BEx was not raised in a house of yes. Even going back to college at what he feared was the "old age" of like 28 came in part under the influence of my dad - not his. His default expectation is of frustration and failure.

During the year or so of our functionally being married, we ran up against ... me. I was restless. I wanted to see some "other side" to Ohio - to get out - to not be so poor we had to discuss, "Hey, can we afford toilet paper?"

I also saw myself turning into a pretty awful person. This probably owes to sabotaging us: I wanted out so badly I flailed. When a cherry business offer came from his then-employers - "Buy our music store, we'll make you a deal" (they were lovely people and really cared for him) - I saw two things. One, that I didn't want to stand in the way of that. And two, that it meant a pretty deep root in Ohio.

Restlessness turned to nagging and discontent and nastiness. I went home, got work, we stayed married and hoping, but I also succumbed to that most impossible of urges - I wanted "to grow."

That was 25 years ago, and I am still at it of course, but what revealed itself relatively early is the major problem between me and him. He is wary and wise, facing life with bets hedged and expectations low. This is completely right and fair.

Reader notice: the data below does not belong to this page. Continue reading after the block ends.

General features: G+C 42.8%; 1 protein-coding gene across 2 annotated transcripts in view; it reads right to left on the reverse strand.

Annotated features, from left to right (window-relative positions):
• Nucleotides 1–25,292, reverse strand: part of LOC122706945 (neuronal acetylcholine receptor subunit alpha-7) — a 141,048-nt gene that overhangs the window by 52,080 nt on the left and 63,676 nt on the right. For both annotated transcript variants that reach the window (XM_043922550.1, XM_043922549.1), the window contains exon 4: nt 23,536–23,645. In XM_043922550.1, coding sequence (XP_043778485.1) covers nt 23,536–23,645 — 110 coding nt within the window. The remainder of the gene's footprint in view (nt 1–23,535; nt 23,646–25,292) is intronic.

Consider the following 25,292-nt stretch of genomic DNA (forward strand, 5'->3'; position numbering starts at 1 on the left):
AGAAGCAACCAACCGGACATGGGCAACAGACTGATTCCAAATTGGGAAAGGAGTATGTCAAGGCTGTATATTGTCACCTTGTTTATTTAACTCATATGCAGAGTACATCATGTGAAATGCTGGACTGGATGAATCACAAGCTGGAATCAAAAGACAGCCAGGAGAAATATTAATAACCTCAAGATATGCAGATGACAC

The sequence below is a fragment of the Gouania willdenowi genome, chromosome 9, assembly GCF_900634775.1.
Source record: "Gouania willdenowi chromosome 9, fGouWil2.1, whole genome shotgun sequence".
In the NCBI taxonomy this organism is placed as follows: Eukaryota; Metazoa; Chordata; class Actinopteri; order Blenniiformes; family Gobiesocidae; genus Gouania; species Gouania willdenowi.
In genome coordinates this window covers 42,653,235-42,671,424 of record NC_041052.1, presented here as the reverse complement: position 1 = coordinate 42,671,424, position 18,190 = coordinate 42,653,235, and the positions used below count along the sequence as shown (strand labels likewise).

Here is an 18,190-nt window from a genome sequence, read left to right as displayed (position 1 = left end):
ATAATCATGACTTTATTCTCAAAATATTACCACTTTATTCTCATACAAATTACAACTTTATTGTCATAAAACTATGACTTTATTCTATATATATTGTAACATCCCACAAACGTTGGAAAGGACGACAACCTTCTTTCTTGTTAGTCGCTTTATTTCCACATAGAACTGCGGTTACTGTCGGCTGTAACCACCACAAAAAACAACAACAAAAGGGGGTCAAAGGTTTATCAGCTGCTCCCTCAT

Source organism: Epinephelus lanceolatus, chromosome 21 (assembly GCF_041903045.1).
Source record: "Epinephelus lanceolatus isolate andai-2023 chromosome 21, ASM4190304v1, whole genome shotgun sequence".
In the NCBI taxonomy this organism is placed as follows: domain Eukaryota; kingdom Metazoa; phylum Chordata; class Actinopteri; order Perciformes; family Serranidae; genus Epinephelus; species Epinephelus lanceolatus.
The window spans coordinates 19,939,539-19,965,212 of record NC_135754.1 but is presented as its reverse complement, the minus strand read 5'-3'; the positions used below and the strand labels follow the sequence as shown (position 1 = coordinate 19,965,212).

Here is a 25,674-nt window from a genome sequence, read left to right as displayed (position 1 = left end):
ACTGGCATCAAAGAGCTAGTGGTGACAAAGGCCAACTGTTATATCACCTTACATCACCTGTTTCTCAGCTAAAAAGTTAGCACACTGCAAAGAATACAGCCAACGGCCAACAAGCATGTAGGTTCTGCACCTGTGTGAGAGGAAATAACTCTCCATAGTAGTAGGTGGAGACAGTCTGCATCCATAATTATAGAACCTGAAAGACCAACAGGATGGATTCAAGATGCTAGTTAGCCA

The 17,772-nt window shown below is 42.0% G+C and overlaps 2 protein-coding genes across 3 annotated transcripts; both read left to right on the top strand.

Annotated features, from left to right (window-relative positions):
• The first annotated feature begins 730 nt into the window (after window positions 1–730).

But I became, somewhere along the line, not only a practitioner of gratitude, but actually spiritually invested in counting my blessings.

Last year, watching his progress through an iffy day up to that Really Big Show, I was powerfully reminded: BEx can't take yes for an answer. The weather was perfect, the crowd was GREAT, the band was tight. It all was sensational - and a good time. But even afterward, his focus was on details he wasn't satisfied with. As I said at the time, "He can't take yes for an answer." Never could.

Which means that BEx, as it turns out, is a striver. Maybe "a little depressive" as he and I actually used to have a personal joke about. But very much in service of his ambitions, his needs and hopes and expectations.

I am decidedly *not* a striver.

I need to be happy with what is (and, no, the irony isn't lost on me). In nearly twenty years' homeownership, this is why the hardwoods REMAIN un-refinished. It's probably why I abide in loving Mr. X, at that - someone who ruined all the other boys for me, but who also may literally never reappear, physically, in my life. The fact that I don't quite believe that doesn't mean I don't comprehend it's possible.

Not unlike BEx, Mr. X is not easily prone to taking yes for an answer.

Me, apparently I'll take "no" till the day I die. Pollyanna, just too busy to be distracted by failure, or insistently practicing that gratitude that keeps me focused on what actually does work in my life (think what you may about romantic delusions - what actually does work in my life is remarkably extensive). All of the above.

BEx is hardly monomaniacal on the subject of what doesn't work in *his* life. It's just that my need to thank my lucky stars makes his entire perspective irksome.

I would get in the way of his pragmatism and ambition. He would get in the way of my practice of gratitude - and it is, a practice.

And so, we are exes, and friends, and I actually do still think he is the ginchiest.

As, all those years ago, my friend K also did. Eyes like deep, still mountain lakes. Or Windex.